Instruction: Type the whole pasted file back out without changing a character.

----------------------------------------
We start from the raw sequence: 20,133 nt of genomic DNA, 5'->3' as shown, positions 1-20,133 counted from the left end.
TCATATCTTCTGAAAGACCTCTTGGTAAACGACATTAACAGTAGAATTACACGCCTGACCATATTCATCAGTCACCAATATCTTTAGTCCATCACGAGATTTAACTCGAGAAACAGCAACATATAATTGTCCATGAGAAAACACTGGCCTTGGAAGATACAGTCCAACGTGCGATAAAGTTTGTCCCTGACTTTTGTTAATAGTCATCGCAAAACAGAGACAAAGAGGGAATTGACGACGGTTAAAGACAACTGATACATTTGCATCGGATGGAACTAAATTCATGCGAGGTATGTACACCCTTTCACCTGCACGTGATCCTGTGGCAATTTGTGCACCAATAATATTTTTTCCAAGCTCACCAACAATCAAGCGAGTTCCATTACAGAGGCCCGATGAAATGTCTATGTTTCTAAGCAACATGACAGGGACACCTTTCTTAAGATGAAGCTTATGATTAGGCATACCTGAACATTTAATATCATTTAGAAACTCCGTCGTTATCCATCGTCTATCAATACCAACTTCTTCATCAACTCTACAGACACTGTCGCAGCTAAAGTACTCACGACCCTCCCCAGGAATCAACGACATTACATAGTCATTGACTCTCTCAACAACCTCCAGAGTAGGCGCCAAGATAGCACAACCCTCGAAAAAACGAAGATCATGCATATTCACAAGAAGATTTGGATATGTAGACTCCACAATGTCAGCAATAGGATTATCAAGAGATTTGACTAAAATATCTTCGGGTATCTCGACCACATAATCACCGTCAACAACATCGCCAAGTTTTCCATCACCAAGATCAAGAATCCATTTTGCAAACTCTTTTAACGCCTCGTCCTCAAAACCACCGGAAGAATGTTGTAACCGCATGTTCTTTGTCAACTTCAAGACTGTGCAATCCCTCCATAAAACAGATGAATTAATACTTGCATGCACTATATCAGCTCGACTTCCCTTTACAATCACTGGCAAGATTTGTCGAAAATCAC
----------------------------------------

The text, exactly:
We start from the raw sequence: 20,133 nt of genomic DNA, 5'->3' as shown, positions 1-20,133 counted from the left end.
TCATATCTTCTGAAAGACCTCTTGGTAAACGACATTAACAGTAGAATTACACGCCTGACCATATTCATCAGTCACCAATATCTTTAGTCCATCACGAGATTTAACTCGAGAAACAGCAACATATAATTGTCCATGAGAAAACACTGGCCTTGGAAGATACAGTCCAACGTGCGATAAAGTTTGTCCCTGACTTTTGTTAATAGTCATCGCAAAACAGAGACAAAGAGGGAATTGACGACGGTTAAAGACAACTGATACATTTGCATCGGATGGAACTAAATTCATGCGAGGTATGTACACCCTTTCACCTGCACGTGATCCTGTGGCAATTTGTGCACCAATAATATTTTTTCCAAGCTCACCAACAATCAAGCGAGTTCCATTACAGAGGCCCGATGAAATGTCTATGTTTCTAAGCAACATGACAGGGACACCTTTCTTAAGATGAAGCTTATGATTAGGCATACCTGAACATTTAATATCATTTAGAAACTCCGTCGTTATCCATCGTCTATCAATACCAACTTCTTCATCAACTCTACAGACACTGTCGCAGCTAAAGTACTCACGACCCTCCCCAGGAATCAACGACATTACATAGTCATTGACTCTCTCAACAACCTCCAGAGTAGGCGCCAAGATAGCACAACCCTCGAAAAAACGAAGATCATGCATATTCACAAGAAGATTTGGATATGTAGACTCCACAATGTCAGCAATAGGATTATCAAGAGATTTGACTAAAATATCTTCGGGTATCTCGACCACATAATCACCGTCAACAACATCGCCAAGTTTTCCATCACCAAGATCAAGAATCCATTTTGCAAACTCTTTTAACGCCTCGTCCTCAAAACCACCGGAAGAATGTTGTAACCGCATGTTCTTTGTCAACTTCAAGACTGTGCAATCCCTCCATAAAACAGATGAATTAATACTTGCATGCACTATATCAGCTCGACTTCCCTTTACAATCACTGGCAAGATTTGTCGAAAATCAC